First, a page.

Respiratory syncytial virus (RSV) in adults and those with certain chronic conditions can pose many serious health concerns, just as it does among young infants.
RSV is a common respiratory infection. As with many other viruses, case numbers spike during the winter season, often coinciding with influenza, which has almost identical symptoms.
Many parents are aware of the risk RSV poses to infants. However, older adults and people with certain chronic conditions are also at risk for developing serious illness from RSV.
This article explores why RSV becomes more severe with age and which groups are the most at-risk.
Older adults are among those most likely to experience severe RSV illness.
Why RSV has a significant affect on the older population has much to do with natural immune system aging. Right around the age of
As age progresses, the immune system continues to weaken through a process known as immunosenescence.
Even though most people are exposed to RSV multiple times throughout life, immunity does not last. This means there will be times when the body must fight off the virus as if it were the first exposure.
As immune system function declines, so does the ability to fight off RSV — and any infection.
Any time the immune system is compromised, there is the potential for RSV infection to be severe.
- older adults, especially those who are 65 years and older
- adults with weakened immune systems
- adults living with chronic lung or heart disease
Groups at high risk for RSV
It is possible to experience short-term conditions that might worsen RSV symptoms, but some groups have a higher risk for RSV complications overall.
These include people with conditions such as:
- congestive heart failure
- chronic obstructive pulmonary disease (COPD)
In these populations, the respiratory symptoms of RSV can compound existing challenges. Lung infections or pneumonia can worsen symptoms by reducing lung function and blood oxygen levels.
For example, a 2022 study published in PLOS One found that living with congestive heart failure was associated with an
Congestive heart failure is associated with
Alone, pulmonary edema can lead to shortness of breath or respiratory distress. When paired with RSV lung complications, breathing ability can further decline.
Ultimately, chronic conditions that already involve the lungs may be among those most affected by RSV.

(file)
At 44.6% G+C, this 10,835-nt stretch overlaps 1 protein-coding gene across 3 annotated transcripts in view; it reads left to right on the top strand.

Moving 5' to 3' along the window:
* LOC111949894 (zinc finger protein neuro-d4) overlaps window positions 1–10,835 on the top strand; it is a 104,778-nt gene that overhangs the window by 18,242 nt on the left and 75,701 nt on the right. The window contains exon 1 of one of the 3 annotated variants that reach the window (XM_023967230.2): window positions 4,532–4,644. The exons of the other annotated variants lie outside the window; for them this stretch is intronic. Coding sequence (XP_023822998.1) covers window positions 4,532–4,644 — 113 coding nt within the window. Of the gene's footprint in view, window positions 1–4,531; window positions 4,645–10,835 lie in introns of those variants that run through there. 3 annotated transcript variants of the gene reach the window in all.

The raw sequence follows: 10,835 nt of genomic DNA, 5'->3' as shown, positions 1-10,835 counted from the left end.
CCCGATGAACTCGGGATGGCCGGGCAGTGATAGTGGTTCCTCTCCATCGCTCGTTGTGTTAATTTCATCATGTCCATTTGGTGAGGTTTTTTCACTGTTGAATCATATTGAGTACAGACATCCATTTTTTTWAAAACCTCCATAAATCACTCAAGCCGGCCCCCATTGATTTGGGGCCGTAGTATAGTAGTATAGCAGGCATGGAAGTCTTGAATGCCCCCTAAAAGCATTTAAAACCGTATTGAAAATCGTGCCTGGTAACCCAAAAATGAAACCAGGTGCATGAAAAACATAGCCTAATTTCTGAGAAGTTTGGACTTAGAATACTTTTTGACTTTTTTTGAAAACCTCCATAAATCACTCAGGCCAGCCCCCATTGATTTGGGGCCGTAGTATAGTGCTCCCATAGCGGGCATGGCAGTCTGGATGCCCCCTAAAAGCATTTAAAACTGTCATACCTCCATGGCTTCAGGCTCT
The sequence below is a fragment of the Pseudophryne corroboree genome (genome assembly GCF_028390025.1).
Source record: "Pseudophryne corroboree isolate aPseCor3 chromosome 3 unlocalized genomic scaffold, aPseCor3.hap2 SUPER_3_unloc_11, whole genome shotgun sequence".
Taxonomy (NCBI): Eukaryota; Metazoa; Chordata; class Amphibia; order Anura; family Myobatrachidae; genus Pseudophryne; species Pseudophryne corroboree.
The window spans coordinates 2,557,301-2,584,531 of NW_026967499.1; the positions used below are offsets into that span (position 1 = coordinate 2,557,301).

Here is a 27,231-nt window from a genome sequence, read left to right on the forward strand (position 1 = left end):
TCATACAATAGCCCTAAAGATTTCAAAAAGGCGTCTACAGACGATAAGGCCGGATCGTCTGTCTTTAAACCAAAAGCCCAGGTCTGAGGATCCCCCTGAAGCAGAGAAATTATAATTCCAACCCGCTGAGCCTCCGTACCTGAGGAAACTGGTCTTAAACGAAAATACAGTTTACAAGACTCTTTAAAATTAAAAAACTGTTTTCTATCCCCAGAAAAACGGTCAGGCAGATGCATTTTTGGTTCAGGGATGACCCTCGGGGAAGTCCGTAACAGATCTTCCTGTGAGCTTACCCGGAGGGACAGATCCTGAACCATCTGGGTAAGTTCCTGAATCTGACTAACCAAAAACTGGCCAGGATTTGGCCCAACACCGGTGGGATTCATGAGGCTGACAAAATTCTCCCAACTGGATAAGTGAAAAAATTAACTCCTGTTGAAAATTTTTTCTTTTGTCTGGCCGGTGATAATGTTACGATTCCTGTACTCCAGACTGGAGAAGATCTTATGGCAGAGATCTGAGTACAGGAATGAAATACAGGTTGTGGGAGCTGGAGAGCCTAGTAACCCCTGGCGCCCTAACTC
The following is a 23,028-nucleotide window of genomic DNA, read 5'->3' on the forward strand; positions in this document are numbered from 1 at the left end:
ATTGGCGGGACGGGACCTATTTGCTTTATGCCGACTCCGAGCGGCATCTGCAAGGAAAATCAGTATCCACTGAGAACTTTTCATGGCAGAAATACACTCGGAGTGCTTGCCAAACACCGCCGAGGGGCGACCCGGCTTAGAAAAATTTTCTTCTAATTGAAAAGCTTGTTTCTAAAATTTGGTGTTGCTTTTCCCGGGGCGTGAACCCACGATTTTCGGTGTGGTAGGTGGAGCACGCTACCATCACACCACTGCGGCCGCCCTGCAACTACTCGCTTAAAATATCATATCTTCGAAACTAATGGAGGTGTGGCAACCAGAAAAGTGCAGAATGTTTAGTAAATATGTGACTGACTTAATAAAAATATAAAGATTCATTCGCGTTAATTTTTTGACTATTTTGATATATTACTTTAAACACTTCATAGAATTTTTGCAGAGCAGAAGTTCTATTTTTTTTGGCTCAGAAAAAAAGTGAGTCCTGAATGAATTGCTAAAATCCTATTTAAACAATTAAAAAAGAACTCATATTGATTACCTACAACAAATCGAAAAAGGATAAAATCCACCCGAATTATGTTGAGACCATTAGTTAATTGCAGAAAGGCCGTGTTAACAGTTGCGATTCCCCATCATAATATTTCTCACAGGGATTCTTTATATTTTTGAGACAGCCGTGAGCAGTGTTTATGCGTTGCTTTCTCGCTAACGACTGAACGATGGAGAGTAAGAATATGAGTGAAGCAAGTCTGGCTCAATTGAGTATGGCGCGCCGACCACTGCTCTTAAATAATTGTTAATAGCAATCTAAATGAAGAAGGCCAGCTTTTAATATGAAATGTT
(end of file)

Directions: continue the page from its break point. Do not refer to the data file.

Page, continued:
RSV in adults is a growing concern that may account for up to
Below are some common questions about RSV in older adults and adults with chronic conditions.
Do adults with lung conditions have a higher risk of RSV?
Compared with the general population, adults with asthma, COPD, and congestive heart failure have a higher risk for severe RSV infection.
How long does RSV last in older adults?
According to a 2022 retrospective review of patient charts published in Health Science Reports, the average hospitalization stay for adults with RSV was
Will RSV worsen certain conditions?
RSV can worsen other conditions, such as asthma, COPD, or congestive heart failure, by affecting lung function and capacity.
What makes RSV in adults different from influenza?
Influenza tends to have a more rapid symptom onset combined with high fever than RSV.
While RSV can sometimes cause fever, it is not as common.
In addition, influenza severity tends to fluctuate yearly depending on the strain, while severe RSV symptoms have remained consistent over the years.
RSV symptoms in older adults
- runny nose
- sore throat
- shortness of breath
- worsening of symptoms in chronic conditions such as asthma
There is no vaccine or specific treatment for RSV, though research for
For older adults, care focuses on maintaining comfort, managing fever when present, and preventing RSV from progressing into a life threatening respiratory illness.
- regular handwashing
- avoiding close contact with someone who may be sick
- keeping hands away from eyes, nose, and mouth
- covering coughs and sneezes, ideally with a disposable tissue
- disinfecting surfaces that people regularly touch, such as sink handles, door knobs, light switches, and countertops
- staying home when not feeling well — RSV is usually contagious for
3–8 days. For people with weakened immune systems, RSV may remain transmissible for up to 4 weeks.
It is not clear whether wearing a face mask can prevent the transmission of RSV.
According to the American College of Emergency Physicians, people should seek emergency care for RSV if:
- breathing becomes difficult
- skin color is blueish, particularly on the nails or lips
- a high fever develops
Visiting an emergency facility when sickness feels severe or impairing can help prevent serious complications and even death.
RSV in adults can pose significant risks for those older or living with chronic conditions.
It may also worsen some conditions, such as asthma, COPD, and congestive heart failure.
Anyone experiencing severe symptoms should seek medical care immediately.